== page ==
Sacrifice of Iphigenia. A.M. 2810. card

Sacrifice of Iphigenia. A.M. 2810.

WAG 7694

Currently not on display

Information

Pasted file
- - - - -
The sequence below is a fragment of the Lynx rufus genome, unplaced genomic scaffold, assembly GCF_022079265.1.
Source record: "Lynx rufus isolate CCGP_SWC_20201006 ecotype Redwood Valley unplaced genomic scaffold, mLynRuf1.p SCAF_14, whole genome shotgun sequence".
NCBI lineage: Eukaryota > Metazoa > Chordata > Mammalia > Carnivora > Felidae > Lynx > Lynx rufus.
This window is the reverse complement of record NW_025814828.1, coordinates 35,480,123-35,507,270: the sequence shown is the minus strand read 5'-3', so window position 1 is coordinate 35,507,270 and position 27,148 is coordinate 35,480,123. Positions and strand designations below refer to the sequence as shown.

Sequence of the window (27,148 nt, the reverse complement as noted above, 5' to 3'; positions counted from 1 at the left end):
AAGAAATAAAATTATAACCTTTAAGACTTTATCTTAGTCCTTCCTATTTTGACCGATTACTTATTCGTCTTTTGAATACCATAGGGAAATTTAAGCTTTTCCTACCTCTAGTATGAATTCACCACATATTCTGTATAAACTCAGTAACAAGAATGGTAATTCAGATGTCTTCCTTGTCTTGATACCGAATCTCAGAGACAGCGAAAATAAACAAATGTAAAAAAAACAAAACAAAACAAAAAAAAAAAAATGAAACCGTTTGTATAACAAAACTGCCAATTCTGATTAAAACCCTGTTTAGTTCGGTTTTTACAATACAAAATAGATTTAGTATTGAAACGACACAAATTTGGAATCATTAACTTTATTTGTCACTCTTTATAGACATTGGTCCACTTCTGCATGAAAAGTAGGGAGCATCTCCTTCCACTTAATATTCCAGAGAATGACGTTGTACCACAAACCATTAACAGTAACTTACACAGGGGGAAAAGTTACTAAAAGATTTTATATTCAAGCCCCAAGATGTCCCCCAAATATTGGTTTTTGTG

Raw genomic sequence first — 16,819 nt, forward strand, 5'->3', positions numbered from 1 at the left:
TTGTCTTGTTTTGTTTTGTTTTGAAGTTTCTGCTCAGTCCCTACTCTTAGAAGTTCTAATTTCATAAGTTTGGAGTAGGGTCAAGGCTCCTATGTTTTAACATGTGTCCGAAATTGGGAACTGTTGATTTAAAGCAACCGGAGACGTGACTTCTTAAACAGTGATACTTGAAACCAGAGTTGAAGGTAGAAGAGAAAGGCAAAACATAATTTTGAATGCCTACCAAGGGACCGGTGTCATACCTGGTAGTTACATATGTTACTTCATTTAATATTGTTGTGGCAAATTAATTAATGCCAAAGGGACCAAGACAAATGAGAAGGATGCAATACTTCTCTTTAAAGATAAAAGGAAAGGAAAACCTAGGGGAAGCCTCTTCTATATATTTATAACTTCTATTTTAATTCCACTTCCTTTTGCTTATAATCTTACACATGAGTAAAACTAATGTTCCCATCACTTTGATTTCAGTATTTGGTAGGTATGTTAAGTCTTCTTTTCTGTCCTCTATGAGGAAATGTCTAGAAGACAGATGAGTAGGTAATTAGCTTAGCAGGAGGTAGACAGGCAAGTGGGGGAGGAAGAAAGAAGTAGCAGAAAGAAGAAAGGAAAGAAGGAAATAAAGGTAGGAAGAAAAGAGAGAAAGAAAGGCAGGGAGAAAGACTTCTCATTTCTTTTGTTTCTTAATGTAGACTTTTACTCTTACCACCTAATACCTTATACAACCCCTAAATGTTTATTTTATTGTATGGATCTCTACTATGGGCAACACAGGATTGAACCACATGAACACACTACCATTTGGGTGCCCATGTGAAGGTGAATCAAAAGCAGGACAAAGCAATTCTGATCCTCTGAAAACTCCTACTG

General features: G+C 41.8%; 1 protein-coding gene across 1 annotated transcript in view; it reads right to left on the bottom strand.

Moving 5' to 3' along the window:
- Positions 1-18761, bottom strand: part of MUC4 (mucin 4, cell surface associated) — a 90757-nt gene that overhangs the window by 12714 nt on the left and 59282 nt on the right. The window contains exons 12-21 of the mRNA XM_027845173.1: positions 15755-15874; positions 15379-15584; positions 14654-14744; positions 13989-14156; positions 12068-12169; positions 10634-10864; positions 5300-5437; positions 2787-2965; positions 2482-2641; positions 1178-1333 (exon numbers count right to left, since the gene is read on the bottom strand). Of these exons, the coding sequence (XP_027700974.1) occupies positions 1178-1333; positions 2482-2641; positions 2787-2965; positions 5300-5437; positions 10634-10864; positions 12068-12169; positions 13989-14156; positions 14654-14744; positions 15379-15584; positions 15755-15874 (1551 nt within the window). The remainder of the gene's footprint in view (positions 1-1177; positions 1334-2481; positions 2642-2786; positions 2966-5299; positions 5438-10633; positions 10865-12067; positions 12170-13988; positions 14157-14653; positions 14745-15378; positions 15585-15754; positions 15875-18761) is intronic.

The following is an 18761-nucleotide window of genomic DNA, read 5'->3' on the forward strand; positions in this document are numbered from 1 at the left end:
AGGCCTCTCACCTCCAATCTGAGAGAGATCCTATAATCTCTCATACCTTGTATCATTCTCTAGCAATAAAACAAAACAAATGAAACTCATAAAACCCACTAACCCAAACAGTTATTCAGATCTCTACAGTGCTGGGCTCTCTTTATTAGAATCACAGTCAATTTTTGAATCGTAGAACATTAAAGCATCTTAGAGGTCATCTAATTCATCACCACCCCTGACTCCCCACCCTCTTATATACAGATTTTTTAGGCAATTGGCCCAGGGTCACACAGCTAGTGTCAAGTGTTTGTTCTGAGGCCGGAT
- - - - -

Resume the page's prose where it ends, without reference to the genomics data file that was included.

This is one of a group of drawings by British artist and book illustrator Edward Francis Burney, depicting scenes from Greek and Roman history and mythology. Iphigenia was the daughter of Agamemnon, a king who had angered the goddess, Artemis, by killing one of her deer. As punishment, Artemis stopped the winds blowing, thus preventing Agamemnon and his fleet setting sail for the Trojan Wars. Artemis insisted he sacrifice his daughter before she would let the winds blow again and Agamemnon reluctantly agreed. However, he lied to his daughter, telling her she was to marry Achilles before his fleet set sail and she and her mother, Clytemnestra, travelled to the port of Aulis in readiness for the wedding. On their arrival they realised the truth. Achilles tried to save Iphiginia but it was Artemis who rescued her, sacrificing another deer instead. Ipheginia then travelled to Tauris with the goddess and became a priestess in her temple.